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Alkebulan: Shining Light on the African Continent

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Barry University and Online

11300 Northeast 2nd Avenue

Miami Shores, FL 33161

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A journey into the history of the African continent, its people, its civilizations and Her great contributions to the world.

About this event

This series will be hybrid. A zoom registration will be sent several days before the start of the first event.

Feb. 3, 2022

Africa’s Civilizations and Her Great Contributions to the World

Who are we, and where did we come from? This session will cover the period of time before the 16th century. It will provide a historical overview of the continent when our forefathers and foremothers called Africa Alkebulan. Alkebulan means Mother of Civilizations.

Archeological and anthropological findings confirm that Alkebulan, now Africa, is the origin of humankind/homo sapiens. Highlights of this opening night will include Aethipioa and its contributions to civilizations from 5000 B.C. followed by the Nile Valley from 3150 B.C. It will end with an overview of how Northern Alkebulians traversed the globe and occupied parts of Europe from 700 B.C. until 1492 A.D. Focal areas of discussion will include spirituality as a way of life, communal societies, and the origin of democracy. Finally, learn about the great kings and queens of the Nile Valley, along with the continent's various artifacts and resources from the era.

Feb. 10, 2022

The Other Great Empires of Alkebulan

The journey continues with a look at early societies throughout Africa. The West African civilizations of Ghana, Mali, and Songhai will be explored with a glimpse into Nok and Akan cultures, as well as Yoruba and Igbo societies.

Central Africa and the Kingdom of Kongo (1390 A.D. - 1888 A.D.) will be discussed,including its pivotal role in the Atlantic slave trade and two powerful women who ruled during this time. Finally, Great Zimbabwe in Southern Africa will be reviewed. A look at societies that developed around present-day Zimbabwe will include Mapungubwi (1075 A.D. - 1220 A.D.) and the Rozvi Empire (1684 A.D. - 1866 A.D.).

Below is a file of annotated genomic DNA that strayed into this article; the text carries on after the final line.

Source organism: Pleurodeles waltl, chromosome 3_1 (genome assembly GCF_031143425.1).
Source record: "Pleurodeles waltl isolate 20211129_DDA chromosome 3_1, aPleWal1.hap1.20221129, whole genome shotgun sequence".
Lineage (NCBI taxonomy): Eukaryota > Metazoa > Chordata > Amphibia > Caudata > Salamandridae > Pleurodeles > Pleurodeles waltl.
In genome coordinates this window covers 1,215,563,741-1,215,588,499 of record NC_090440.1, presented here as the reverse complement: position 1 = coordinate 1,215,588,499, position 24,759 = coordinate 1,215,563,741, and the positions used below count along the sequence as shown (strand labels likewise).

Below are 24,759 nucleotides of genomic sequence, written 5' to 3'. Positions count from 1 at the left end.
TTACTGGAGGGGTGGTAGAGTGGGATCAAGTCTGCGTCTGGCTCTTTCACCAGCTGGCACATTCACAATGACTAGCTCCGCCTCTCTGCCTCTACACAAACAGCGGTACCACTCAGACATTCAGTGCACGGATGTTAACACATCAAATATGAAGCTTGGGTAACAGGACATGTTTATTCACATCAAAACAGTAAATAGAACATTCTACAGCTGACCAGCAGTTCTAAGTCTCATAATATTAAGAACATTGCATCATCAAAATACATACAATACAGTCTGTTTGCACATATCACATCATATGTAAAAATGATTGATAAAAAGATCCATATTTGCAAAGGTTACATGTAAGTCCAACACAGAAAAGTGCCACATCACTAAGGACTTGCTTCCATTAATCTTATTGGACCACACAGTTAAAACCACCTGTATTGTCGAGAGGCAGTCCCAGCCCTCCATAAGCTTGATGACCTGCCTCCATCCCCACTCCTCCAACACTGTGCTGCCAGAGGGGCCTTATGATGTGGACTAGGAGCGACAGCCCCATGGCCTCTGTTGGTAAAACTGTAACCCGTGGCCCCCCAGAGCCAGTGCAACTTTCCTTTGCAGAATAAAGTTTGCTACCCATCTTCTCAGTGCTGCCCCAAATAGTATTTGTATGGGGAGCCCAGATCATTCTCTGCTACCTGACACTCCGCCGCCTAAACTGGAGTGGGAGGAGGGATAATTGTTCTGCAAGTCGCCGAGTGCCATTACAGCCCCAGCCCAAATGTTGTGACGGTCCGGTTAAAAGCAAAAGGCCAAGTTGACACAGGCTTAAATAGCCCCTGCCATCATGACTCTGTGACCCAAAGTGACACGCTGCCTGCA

Feb. 17, 2022

The European’s Exploitation of Africa Through the Slave Trade and Carving up the Continent

This presentation will cover two significant periods, the Slave Trade (1503 A.D. - 1883 A.D.) and the Colonization Era (1885 A.D. - 1950 A.D.). Gain insights into when European nations kidnapped and enslaved Africans via the Transatlantic SlaveTrade, followed by The Berlin Conference of 1884- 85, whereby European countries carved up the continent to extract resources from Africa. Learn about the rush to extract resources from Africa and the resistance within the African Diaspora.

Special guest, Dr. Kenneth Ombongi, will shed light on the fact that Africans did not surrender their home or their family to the Maafa (African Holocaust). He will discuss Africa's independence of nations from the French, British, Spanish, Dutch, and Portuguese invaders and the struggle that continues to rob the continent of its resources.